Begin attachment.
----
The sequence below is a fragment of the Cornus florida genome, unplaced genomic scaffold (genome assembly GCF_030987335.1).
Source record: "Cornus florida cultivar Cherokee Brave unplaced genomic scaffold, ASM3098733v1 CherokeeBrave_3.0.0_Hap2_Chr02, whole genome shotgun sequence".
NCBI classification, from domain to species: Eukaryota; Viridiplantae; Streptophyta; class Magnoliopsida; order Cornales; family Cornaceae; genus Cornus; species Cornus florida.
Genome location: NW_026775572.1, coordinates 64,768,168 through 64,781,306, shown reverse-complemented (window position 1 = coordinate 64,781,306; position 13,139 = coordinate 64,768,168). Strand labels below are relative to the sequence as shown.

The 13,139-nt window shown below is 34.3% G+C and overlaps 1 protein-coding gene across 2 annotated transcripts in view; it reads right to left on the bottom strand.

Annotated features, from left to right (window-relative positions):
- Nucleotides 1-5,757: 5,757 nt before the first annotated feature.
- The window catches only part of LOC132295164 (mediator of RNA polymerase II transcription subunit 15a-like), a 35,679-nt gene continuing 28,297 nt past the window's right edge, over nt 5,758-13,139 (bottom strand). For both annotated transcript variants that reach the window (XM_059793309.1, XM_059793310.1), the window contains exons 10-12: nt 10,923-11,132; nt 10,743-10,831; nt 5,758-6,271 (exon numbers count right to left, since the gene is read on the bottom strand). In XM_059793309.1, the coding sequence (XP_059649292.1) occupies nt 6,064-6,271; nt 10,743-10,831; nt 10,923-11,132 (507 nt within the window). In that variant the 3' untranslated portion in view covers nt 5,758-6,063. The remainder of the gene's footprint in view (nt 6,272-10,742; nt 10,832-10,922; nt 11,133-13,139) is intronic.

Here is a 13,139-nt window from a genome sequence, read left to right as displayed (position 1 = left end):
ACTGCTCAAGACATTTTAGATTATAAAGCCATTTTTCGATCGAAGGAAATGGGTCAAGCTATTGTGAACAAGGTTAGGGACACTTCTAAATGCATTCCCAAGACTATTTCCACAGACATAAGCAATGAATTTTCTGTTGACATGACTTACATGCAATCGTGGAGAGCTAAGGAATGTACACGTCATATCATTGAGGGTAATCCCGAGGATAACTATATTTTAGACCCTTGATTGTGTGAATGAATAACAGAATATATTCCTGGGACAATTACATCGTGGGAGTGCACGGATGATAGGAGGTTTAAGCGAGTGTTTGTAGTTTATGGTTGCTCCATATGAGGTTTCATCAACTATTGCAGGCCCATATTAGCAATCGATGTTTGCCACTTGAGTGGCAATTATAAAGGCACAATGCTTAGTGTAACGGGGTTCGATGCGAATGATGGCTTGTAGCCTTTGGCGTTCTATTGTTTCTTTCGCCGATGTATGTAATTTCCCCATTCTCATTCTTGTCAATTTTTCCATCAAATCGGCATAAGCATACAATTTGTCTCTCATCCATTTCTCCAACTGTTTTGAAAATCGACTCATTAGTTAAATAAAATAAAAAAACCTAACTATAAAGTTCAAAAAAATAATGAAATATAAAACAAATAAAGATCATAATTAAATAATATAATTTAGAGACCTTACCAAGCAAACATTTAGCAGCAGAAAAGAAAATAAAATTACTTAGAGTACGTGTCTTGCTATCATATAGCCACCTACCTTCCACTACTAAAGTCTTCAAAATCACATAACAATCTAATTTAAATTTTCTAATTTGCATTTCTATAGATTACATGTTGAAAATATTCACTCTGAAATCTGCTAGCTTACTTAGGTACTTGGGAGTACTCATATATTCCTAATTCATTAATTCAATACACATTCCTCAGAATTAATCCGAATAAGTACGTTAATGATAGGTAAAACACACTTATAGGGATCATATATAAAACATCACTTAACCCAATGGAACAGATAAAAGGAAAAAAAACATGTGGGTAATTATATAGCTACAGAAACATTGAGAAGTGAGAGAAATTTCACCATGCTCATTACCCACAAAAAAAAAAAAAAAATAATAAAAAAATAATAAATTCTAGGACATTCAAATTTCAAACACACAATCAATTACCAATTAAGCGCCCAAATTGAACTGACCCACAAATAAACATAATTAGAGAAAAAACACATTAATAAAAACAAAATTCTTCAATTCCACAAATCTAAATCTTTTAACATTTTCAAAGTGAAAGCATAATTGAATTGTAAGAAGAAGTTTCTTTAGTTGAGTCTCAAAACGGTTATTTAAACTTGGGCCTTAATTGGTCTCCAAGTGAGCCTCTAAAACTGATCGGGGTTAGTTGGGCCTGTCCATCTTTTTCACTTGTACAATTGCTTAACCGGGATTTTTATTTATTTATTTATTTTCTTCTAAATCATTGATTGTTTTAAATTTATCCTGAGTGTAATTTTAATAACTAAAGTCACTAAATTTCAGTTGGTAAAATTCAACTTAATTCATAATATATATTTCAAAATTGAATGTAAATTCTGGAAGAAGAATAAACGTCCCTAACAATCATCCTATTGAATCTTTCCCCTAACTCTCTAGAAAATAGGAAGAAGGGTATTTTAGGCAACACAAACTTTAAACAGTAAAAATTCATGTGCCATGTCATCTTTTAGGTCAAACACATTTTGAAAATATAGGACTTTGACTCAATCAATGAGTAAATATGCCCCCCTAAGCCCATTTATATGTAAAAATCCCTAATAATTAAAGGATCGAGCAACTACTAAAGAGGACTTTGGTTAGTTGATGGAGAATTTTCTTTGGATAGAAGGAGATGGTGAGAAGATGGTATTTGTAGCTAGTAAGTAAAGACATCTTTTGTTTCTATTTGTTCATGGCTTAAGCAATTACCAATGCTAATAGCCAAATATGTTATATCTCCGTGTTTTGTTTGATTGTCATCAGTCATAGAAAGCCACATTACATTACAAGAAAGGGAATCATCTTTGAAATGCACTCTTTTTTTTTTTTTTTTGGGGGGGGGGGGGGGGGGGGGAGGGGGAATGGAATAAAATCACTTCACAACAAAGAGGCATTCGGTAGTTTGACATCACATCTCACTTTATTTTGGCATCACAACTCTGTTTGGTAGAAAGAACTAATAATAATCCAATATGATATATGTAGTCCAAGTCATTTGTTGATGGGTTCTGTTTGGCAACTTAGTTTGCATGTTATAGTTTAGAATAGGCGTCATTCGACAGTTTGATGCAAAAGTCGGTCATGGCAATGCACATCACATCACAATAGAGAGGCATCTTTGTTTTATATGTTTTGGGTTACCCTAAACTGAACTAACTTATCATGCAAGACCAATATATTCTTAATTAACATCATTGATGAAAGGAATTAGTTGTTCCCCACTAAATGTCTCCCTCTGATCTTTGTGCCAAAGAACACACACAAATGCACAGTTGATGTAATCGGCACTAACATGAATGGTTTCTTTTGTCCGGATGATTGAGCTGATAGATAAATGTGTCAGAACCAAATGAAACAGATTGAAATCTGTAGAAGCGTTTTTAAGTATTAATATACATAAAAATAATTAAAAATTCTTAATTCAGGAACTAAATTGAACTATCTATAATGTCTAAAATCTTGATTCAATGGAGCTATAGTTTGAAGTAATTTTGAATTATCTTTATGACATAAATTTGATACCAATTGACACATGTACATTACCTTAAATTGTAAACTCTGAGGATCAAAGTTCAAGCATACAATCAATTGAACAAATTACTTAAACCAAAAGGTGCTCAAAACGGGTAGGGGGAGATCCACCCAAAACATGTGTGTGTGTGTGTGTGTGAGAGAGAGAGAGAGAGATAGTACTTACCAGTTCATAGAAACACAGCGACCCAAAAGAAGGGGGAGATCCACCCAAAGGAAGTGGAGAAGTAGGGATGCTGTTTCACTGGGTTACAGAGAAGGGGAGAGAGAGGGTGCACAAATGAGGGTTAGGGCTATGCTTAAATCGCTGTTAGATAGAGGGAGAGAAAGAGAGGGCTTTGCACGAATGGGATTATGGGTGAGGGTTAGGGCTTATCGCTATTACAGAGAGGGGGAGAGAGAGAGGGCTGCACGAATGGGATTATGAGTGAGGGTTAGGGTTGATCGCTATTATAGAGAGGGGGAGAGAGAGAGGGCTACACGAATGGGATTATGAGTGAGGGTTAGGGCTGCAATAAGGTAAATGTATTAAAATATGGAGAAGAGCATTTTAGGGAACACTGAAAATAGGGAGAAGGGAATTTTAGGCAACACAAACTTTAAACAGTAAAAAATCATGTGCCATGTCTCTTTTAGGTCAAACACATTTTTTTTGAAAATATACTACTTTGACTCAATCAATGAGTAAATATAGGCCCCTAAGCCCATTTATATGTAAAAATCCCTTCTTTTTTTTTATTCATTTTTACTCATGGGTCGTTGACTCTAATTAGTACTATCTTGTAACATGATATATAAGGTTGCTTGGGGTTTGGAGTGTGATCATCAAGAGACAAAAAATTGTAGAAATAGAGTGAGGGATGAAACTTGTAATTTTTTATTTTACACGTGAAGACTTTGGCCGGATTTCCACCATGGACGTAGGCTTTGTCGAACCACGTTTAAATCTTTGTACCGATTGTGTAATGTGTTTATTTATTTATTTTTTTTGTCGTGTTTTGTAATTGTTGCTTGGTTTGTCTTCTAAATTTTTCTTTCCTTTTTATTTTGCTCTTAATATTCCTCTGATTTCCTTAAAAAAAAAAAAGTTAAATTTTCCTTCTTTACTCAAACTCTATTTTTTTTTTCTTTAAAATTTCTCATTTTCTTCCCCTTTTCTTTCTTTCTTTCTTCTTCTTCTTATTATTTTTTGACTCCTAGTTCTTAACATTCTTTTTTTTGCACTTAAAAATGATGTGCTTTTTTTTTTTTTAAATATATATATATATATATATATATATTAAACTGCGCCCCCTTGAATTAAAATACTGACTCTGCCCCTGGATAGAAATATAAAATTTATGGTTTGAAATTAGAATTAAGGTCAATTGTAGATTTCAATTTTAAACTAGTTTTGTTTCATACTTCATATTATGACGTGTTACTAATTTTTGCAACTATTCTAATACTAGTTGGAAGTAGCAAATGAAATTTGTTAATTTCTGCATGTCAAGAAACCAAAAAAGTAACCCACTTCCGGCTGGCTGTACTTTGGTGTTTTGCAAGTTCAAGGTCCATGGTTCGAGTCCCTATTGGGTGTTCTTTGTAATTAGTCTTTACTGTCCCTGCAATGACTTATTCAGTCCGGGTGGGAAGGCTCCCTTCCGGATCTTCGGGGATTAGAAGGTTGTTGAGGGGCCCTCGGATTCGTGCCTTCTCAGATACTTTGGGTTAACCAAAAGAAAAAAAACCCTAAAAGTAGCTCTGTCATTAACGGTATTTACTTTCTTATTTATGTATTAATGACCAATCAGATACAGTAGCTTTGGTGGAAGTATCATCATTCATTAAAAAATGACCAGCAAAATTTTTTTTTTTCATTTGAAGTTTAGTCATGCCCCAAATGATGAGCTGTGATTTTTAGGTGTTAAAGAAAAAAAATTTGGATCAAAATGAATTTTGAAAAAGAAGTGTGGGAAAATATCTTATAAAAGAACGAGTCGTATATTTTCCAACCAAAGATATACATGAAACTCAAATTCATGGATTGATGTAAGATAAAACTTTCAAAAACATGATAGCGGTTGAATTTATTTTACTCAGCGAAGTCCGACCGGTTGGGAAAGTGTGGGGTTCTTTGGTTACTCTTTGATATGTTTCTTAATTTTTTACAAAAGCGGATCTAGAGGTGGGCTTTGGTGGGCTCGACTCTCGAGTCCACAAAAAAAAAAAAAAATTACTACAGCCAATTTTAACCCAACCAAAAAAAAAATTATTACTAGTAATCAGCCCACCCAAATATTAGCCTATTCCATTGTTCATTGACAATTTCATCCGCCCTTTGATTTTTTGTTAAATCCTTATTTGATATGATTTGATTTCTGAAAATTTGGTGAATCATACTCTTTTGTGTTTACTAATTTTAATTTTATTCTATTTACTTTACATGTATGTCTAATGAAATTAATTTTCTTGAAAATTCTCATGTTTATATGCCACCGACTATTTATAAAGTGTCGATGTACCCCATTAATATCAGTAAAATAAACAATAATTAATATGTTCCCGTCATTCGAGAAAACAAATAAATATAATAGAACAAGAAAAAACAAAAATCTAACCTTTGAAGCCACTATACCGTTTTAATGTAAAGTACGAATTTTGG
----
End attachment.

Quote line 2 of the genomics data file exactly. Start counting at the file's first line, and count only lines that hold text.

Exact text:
Source record: "Cornus florida cultivar Cherokee Brave unplaced genomic scaffold, ASM3098733v1 CherokeeBrave_3.0.0_Hap2_Chr02, whole genome shotgun sequence".